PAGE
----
Google's "Principles"

by Thomas Brady


Really, Google? Really?

So, if you didn’t already hear, Google is dropping support for H.264 in its Chrome browser. If you know what H.264 is, skip to the next paragraph. H.264 is a way to digitize video that works really well on the web and on mobile devices. It’s pretty much the de facto standard at the moment, as it’s supported on almost anything with a processor these days, including traditional computers, smartphones, tablets, and almost any kind of box you hook up to almost any kind of screen (AppleTV/Roku/etc.). It’s what most video services like Netflix, Hulu, Amazon Video on Demand, etc. use. It’s also what HTML5 was beginning to standardize on.

What do they propose we use instead? Their own WebM format or Ogg Theora (don’t worry if you don’t know what those are. No one really does. They’re pretty irrelevant). These formats, they say, “are developed and licensed based on open web principles.”

Tim Sneath, of Microsoft, was so inspired by this that he proposed MS abandon the English language (via Electronista) in favor of Esperanto or Klingon - languages more suited to “open innovations.” A modest proposal, if you ask me. (1)

John Gruber has a series of questions, all good ones:

  1. In addition to supporting H.264, Chrome currently bundles an embedded version of Adobe’s closed source and proprietary Flash Player plugin. If H.264 support is being removed to “enable open innovation”, will Flash Player support be dropped as well? If not, why?
  2. Android currently supports H.264. Will this support be removed from Android? If not, why not?
  3. YouTube uses H.264 to encode video. Presumably, YouTube will be re-encoding its entire library using WebM. When this happens, will YouTube’s support for H.264 be dropped, to “enable open innovation”? If not, why not?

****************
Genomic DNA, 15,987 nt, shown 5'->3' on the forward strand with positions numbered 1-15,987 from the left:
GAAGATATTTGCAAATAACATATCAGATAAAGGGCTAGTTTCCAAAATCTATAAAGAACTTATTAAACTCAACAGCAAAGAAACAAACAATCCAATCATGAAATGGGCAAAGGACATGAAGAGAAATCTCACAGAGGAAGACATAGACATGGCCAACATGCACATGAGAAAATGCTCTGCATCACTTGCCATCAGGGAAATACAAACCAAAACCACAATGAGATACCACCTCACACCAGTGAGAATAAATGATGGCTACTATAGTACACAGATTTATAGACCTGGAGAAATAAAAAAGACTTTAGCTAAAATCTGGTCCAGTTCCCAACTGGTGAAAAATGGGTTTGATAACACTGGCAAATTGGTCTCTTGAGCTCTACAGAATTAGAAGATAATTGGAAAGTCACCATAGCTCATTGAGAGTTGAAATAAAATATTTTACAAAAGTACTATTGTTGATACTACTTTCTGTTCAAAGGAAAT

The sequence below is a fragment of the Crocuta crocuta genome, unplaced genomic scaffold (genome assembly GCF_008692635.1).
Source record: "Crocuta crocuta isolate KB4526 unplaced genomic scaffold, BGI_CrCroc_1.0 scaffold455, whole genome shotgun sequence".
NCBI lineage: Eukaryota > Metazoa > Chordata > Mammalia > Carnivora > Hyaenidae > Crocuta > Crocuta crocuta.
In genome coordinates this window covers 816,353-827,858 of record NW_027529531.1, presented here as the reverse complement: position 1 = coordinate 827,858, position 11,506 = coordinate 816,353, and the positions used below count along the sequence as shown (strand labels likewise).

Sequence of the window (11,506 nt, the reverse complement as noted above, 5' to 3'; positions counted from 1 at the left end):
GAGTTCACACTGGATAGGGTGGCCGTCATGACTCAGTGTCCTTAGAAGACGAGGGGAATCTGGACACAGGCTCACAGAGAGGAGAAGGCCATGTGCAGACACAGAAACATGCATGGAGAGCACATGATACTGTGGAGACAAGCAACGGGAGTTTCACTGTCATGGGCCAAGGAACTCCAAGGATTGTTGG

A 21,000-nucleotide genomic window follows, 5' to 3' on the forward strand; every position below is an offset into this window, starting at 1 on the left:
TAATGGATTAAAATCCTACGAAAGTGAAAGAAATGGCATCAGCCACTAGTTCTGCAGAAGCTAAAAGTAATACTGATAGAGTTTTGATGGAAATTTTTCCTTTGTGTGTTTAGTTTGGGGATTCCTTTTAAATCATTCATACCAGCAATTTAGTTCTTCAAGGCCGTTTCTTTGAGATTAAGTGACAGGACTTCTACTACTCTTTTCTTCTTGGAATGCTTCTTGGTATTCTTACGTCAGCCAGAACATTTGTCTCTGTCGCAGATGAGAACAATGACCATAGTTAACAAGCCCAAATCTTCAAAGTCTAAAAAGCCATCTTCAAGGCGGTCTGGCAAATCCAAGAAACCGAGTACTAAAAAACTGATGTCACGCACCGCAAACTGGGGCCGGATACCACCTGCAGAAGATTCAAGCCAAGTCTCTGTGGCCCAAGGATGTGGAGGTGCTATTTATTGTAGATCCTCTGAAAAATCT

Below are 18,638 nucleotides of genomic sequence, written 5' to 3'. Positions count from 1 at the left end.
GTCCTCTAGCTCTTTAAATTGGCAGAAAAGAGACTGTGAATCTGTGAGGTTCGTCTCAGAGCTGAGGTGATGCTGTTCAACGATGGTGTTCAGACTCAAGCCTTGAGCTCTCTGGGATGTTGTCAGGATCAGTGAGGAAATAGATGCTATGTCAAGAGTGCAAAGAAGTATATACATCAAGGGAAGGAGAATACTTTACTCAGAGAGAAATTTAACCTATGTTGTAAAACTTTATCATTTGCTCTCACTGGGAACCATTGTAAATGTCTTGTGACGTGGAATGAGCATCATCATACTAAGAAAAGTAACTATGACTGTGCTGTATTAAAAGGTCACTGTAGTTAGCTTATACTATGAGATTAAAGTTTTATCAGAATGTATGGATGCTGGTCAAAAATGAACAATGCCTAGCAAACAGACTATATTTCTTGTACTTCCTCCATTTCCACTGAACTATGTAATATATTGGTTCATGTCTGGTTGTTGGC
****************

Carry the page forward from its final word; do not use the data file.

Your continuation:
4. Do you expect companies like Netflix, Amazon, Vimeo, Major League Baseball, and anyone else who currently streams H.264 to dual-encode all of their video using WebM? If not, how will Chrome users watch this content other than by resorting to Flash Player’s support for H.264 playback?
  5. Who is happy about this?

The Macalope answered that last one, simply, “Adobe.”

I can’t imagine this will work. Chrome is a pretty popular browser - I use it exclusively at the moment, but I don’t think it’s nearly popular enough to drive the industry away from H.264. If Google plans to drop support in Android as well, though, then they’d be getting somewhere. 

But maybe they don’t want it to work, at least not as a promotion of WebM and/or Theora, but do want it to work as a monkey-wrench thrown into the H.264 works. Driving the industry away from H.264 means driving them back toward Flash as the only video delivery platform that would work on more than a couple platforms, which means driving them back to Flash-enabled Android devices and away from their H.264-only iOS devices. So Adobe and Google defend their competitive edge, at the cost of openness, industry standards, development costs, user experience, and who knows what else.

How’s that for “open web principles?”